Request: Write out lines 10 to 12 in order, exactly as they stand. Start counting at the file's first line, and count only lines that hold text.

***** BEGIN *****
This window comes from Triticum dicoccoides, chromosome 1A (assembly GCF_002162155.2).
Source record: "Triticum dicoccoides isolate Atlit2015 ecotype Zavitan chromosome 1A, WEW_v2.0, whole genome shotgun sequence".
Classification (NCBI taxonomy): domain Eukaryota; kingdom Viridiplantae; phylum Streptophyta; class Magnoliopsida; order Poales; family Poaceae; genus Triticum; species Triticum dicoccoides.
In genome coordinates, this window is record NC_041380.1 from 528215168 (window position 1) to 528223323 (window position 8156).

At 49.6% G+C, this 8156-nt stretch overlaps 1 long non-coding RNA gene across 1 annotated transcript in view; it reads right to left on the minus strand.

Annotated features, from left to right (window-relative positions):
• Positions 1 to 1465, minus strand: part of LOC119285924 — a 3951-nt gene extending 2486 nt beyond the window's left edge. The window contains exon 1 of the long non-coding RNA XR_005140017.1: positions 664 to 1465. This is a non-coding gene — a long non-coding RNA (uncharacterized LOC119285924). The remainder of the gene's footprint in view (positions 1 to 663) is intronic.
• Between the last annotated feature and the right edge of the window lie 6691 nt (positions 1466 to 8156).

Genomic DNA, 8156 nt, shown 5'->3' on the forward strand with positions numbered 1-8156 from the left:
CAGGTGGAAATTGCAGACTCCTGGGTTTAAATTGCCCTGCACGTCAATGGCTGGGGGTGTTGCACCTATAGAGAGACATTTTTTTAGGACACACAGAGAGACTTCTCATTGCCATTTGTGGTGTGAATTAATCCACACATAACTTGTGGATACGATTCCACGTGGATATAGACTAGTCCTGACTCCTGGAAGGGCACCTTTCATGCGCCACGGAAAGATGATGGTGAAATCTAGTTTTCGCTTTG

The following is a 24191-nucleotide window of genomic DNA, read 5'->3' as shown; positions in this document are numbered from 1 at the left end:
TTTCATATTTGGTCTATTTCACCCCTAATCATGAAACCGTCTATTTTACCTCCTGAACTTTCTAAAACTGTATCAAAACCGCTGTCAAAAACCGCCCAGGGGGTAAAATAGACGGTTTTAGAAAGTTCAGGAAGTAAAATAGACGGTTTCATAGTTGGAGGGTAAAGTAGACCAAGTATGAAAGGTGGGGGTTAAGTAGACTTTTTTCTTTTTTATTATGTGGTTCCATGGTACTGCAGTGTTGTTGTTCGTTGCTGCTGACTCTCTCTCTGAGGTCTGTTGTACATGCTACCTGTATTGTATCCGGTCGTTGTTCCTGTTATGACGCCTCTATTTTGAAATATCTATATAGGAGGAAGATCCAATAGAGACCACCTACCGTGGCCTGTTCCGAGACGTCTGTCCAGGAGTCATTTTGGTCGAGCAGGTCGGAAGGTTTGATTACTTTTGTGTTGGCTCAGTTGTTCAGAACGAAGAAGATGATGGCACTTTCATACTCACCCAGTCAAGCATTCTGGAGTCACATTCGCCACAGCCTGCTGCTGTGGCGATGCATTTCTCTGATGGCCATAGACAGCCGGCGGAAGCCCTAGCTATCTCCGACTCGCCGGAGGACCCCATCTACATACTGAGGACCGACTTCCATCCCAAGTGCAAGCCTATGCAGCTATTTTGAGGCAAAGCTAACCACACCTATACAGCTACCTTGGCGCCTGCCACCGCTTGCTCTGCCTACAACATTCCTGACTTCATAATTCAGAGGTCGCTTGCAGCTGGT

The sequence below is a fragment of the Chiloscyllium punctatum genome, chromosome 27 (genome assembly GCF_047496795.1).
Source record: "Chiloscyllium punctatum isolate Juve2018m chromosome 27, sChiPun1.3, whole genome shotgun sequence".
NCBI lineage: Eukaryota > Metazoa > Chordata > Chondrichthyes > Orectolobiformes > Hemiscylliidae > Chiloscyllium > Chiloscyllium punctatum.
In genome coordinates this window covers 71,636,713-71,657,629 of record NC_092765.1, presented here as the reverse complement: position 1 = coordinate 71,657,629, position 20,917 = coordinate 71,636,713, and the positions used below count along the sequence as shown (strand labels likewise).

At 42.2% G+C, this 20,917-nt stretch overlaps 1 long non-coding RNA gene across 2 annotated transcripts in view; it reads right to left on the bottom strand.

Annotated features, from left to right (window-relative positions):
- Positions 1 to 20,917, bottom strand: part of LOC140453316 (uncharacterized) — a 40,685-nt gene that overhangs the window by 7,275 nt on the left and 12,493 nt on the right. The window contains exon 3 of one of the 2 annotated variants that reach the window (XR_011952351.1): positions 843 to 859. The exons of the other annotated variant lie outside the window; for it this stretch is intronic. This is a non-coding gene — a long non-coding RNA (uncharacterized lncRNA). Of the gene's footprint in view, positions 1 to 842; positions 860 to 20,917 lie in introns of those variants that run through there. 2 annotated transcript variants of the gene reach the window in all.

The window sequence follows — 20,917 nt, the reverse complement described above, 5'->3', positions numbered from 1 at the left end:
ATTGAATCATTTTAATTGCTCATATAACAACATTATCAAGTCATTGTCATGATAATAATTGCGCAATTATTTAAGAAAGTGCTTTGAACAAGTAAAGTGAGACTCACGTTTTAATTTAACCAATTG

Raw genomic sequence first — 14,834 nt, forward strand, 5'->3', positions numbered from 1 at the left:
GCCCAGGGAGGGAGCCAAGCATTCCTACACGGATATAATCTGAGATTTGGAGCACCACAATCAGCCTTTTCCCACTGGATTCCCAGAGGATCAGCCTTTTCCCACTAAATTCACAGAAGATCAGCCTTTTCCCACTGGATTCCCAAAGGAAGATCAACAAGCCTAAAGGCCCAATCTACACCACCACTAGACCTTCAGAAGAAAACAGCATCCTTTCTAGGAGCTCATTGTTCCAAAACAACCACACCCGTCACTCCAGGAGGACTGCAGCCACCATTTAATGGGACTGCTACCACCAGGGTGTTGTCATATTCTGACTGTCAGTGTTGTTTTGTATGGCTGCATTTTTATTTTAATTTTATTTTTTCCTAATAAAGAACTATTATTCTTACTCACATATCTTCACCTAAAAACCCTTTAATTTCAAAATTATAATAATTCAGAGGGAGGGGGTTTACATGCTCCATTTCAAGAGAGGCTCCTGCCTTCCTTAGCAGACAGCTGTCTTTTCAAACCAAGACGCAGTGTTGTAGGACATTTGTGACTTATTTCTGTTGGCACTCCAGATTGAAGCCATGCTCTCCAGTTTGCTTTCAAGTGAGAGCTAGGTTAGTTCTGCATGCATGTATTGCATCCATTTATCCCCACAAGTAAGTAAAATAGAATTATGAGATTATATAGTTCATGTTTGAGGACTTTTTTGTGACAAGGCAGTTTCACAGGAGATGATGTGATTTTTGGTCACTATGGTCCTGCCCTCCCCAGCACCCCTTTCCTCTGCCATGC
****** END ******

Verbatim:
CAGGTGGAAATTGCAGACTCCTGGGTTTAAATTGCCCTGCACGTCAATGGCTGGGGGTGTTGCACCTATAGAGAGACATTTTTTTAGGACACACAGAGAGACTTCTCATTGCCATTTGTGGTGTGAATTAATCCACACATAACTTGTGGATACGATTCCACGTGGATATAGACTAGTCCTGACTCCTGGAAGGGCACCTTTCATGCGCCACGGAAAGATGATGGTGAAATCTAGTTTTCGCTTTG

The following is a 24191-nucleotide window of genomic DNA, read 5'->3' as shown; positions in this document are numbered from 1 at the left end:
TTTCATATTTGGTCTATTTCACCCCTAATCATGAAACCGTCTATTTTACCTCCTGAACTTTCTAAAACTGTATCAAAACCGCTGTCAAAAACCGCCCAGGGGGTAAAATAGACGGTTTTAGAAAGTTCAGGAAGTAAAATAGACGGTTTCATAGTTGGAGGGTAAAGTAGACCAAGTATGAAAGGTGGGGGTTAAGTAGACTTTTTTCTTTTTTATTATGTGGTTCCATGGTACTGCAGTGTTGTTGTTCGTTGCTGCTGACTCTCTCTCTGAGGTCTGTTGTACATGCTACCTGTATTGTATCCGGTCGTTGTTCCTGTTATGACGCCTCTATTTTGAAATATCTATATAGGAGGAAGATCCAATAGAGACCACCTACCGTGGCCTGTTCCGAGACGTCTGTCCAGGAGTCATTTTGGTCGAGCAGGTCGGAAGGTTTGATTACTTTTGTGTTGGCTCAGTTGTTCAGAACGAAGAAGATGATGGCACTTTCATACTCACCCAGTCAAGCATTCTGGAGTCACATTCGCCACAGCCTGCTGCTGTGGCGATGCATTTCTCTGATGGCCATAGACAGCCGGCGGAAGCCCTAGCTATCTCCGACTCGCCGGAGGACCCCATCTACATACTGAGGACCGACTTCCATCCCAAGTGCAAGCCTATGCAGCTATTTTGAGGCAAAGCTAACCACACCTATACAGCTACCTTGGCGCCTGCCACCGCTTGCTCTGCCTACAACATTCCTGACTTCATAATTCAGAGGTCGCTTGCAGCTGGT